Frederick Douglass on the Albany of 1847

frederick douglass 1847

A daguerrotype of Frederick Douglass from around the time he visited Albany in 1847, when he was 29 years old. / photo: National Portrait Gallery via Wikipedia

In the fall of 1847, the great abolitionist and orator Frederick Douglass had traveled to Albany (and Troy) for a series of meetings and speeches. And while Douglass found a few things here to praise -- it's fair to say he came away rather unimpressed by the city of Albany, which at the time was a key center for politics and transportation.

From a letter Douglass wrote to the abolitionist Sydney Gay in October of that year after leaving the city:

Situated on the banks of the noble Hudson, near the head of navigation, Albany is the grand junction of eastern and western travel. Its people have a restless, unstable, and irresponsible appearance, altogether unfavourable to reform. A flood of immorality and disgusting brutality is poured into the city through the great Erie Canal, and the very cheap travel on the Hudson facilitates the egress of a swarm of loafers and rum-suckers from New York. I have received more of insult, and encountered more of low black-guardism in the streets of this city in one day than I should meet with in Boston during a whole month.

There's a larger clip from the letter after the jump -- in it Douglass touches on the history of slavery in Albany and the city's apparent inertia in the face of reform.

This clip is from a letter included in The Frederick Douglass Papers: 1842-1852, published by Yale University Press:

Like most other metropolitan towns and cities, Albany is by no means remarkable for either the depth or intensity of its interest in reform. No great cause was ever much indebted to Albany for assistance. Many reasons might be given, accounting for the tardiness of its people in matters of reform in general, and Anti-Slavery reform in particular. I believe that many of its wealthiest and most influential families have either been slaveholders, or are connected with slaveholders by family ties, and it is not too much to presume that they have not been entirely purified and cleansed of the old leaven. Their influence is yet visible on the face of this community.
"The evil that men do lives after them." Thirty years ago, and slaves were held, bought and sold, in this same goodly city; and in the darkness of midnight, the panting fugitive, running from steeples and [d]omes, swam the cold waters of the Hudson, and sought a refuge from Albany man-hunters, in the old Bay State. The beautiful Hudson as then to the slaves of this State, what the Ohio is to slaves in Virginia and Kentucky. The foul upas has been cut down for nearly thirty years, and yet its roots of poison and bitterness may be felt in the moral soil of this community, obstructing the plough of reform, and disheartening the humble labourer. Many efforts have been made to awaken the sympathies, quicken the moral sense, and rouse the energies of this community in the Anti-Slavery cause -- but to very little purpose. many of the best and ablest advocates of the slave, including George Thompson, of London, have wrought here, but apparently in vain. So hard and so dead are its community considered to be, our lecturers pass through it from year to year without dreaming of the utility of holding a meeting in it; all are disposed to think Slavery may be abolished in the United States without aid of Albany. Like Webster, of New Hampshire, they think this a good place to emigrate from.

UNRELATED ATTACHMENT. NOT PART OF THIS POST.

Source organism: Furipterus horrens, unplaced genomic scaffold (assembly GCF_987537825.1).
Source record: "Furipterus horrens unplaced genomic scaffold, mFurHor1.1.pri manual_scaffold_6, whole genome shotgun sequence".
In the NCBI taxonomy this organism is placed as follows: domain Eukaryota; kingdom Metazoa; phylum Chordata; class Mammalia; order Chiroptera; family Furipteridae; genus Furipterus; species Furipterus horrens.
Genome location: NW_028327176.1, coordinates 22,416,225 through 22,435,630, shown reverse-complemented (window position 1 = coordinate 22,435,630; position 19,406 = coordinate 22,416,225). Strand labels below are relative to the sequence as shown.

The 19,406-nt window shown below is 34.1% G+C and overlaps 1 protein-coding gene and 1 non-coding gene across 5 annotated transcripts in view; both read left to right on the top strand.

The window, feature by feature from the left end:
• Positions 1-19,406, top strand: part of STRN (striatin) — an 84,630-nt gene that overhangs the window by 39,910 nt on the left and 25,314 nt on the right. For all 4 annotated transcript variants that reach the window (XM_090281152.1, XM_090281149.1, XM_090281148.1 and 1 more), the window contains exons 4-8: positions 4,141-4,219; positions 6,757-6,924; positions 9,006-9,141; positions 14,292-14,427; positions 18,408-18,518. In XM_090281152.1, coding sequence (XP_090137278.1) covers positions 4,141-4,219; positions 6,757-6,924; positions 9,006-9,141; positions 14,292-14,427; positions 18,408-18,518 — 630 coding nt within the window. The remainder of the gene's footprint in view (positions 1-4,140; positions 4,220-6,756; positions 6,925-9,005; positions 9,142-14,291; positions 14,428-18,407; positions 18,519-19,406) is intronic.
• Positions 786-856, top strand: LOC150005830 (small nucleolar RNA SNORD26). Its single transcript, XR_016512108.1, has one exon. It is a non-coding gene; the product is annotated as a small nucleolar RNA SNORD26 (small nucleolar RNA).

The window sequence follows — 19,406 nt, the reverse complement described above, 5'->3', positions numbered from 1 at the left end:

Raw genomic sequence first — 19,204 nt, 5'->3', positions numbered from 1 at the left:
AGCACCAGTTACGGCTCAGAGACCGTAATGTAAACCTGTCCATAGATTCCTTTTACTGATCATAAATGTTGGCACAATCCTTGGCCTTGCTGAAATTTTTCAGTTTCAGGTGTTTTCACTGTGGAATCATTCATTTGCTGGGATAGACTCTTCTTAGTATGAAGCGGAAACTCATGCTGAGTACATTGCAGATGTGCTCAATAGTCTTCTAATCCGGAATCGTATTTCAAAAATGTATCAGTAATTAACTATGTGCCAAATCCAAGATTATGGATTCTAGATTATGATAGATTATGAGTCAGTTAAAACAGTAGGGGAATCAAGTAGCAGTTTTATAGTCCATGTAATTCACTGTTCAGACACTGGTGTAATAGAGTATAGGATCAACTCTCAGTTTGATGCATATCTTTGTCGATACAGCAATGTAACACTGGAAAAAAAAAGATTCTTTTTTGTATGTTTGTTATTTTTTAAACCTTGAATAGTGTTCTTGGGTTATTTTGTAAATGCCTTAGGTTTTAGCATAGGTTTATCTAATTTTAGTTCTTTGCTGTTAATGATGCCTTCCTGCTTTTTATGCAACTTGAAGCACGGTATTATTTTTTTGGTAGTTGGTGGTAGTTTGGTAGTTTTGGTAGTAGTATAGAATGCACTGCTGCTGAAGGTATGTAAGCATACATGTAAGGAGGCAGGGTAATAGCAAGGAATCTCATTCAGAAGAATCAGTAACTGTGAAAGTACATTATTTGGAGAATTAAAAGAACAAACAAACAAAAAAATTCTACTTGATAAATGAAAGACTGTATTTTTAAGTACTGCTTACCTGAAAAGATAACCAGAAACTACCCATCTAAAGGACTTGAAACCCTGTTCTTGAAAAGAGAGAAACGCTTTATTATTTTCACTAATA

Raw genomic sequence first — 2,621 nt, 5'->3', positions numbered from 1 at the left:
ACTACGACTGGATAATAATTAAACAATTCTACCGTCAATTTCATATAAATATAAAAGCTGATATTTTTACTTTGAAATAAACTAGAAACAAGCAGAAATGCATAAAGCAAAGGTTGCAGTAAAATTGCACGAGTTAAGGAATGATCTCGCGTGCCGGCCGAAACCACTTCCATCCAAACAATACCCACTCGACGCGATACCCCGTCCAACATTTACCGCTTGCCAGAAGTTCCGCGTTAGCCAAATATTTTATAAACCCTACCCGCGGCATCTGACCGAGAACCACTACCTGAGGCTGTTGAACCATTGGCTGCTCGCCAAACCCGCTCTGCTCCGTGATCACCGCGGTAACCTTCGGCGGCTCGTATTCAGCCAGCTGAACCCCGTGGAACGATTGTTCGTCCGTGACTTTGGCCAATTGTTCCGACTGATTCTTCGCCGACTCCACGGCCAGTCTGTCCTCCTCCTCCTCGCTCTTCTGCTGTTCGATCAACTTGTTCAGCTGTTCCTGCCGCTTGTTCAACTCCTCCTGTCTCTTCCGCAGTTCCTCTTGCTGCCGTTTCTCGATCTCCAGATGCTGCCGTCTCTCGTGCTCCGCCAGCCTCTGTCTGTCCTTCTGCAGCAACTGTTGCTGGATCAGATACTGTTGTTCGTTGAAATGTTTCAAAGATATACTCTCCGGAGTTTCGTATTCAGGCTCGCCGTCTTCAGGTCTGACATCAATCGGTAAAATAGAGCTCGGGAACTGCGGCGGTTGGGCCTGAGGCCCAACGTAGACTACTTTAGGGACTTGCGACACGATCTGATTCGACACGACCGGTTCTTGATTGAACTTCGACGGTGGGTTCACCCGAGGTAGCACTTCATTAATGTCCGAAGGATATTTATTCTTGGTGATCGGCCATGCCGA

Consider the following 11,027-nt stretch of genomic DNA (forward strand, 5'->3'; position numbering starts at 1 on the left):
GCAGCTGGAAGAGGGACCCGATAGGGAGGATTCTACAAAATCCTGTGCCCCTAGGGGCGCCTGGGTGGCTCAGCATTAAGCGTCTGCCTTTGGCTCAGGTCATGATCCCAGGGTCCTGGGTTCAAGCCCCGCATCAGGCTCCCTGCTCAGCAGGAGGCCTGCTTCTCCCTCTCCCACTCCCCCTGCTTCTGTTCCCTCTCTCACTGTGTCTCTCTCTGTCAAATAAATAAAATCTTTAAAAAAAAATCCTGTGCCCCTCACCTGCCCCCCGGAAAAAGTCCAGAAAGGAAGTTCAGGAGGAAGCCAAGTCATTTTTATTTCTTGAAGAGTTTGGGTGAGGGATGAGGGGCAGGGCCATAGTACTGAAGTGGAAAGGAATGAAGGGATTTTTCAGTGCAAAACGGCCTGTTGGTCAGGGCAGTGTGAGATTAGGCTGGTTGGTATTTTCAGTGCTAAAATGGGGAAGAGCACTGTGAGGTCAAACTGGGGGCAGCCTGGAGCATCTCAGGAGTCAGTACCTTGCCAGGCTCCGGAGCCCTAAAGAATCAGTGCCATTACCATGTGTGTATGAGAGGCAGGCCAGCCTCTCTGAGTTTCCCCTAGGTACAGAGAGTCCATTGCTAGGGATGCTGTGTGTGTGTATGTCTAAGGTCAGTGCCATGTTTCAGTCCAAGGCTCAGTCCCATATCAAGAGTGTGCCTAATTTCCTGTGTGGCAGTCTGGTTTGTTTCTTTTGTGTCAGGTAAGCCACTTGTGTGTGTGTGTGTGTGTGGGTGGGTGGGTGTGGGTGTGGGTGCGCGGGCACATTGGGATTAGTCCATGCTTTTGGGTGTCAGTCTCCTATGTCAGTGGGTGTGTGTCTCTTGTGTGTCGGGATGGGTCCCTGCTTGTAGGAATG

Situated on the banks of the noble Hudson, near the head of navigation, Albany is the grand junction of eastern and western travel. Its people have a restless, unstable, and irresponsible appearance, altogether unfavourable to reform. A flood of immorality and disgusting brutality is poured into the city through the great Erie Canal, and the very cheap travel on the Hudson facilitates the egress of a swarm of loafers and rum-suckers from New York. I have received more of insult, and encountered more of low black-guardism in the streets of this city in one day than I should meet with in Boston during a whole month.

The whole letter is worth reading. Douglass writes about the press in Albany, and in the influence of state government, and a few of the people he met.

Bonus link: Here's an account written by Douglass for The North Star about visiting Saratoga County in 1849. [Brookside Museum]

Comments

explains a lot of the way I feel RIGHT NOW

A nice little podcast that mentions Douglass and the role of Albany/Troy in the Abolitionist and Women's Rights movements. http://www.missedinhistory.com/podcasts/the-road-to-the-declaration-of-sentiments/

I would have to agree with Mr. Douglass, most of the time our citizens do indeed have a restless, unstable, and irresponsible appearance.

A friend from France once remarked that it seemed that everyone in Albany had just or was about to mow a lawn or partake in some other equally laborious activity.

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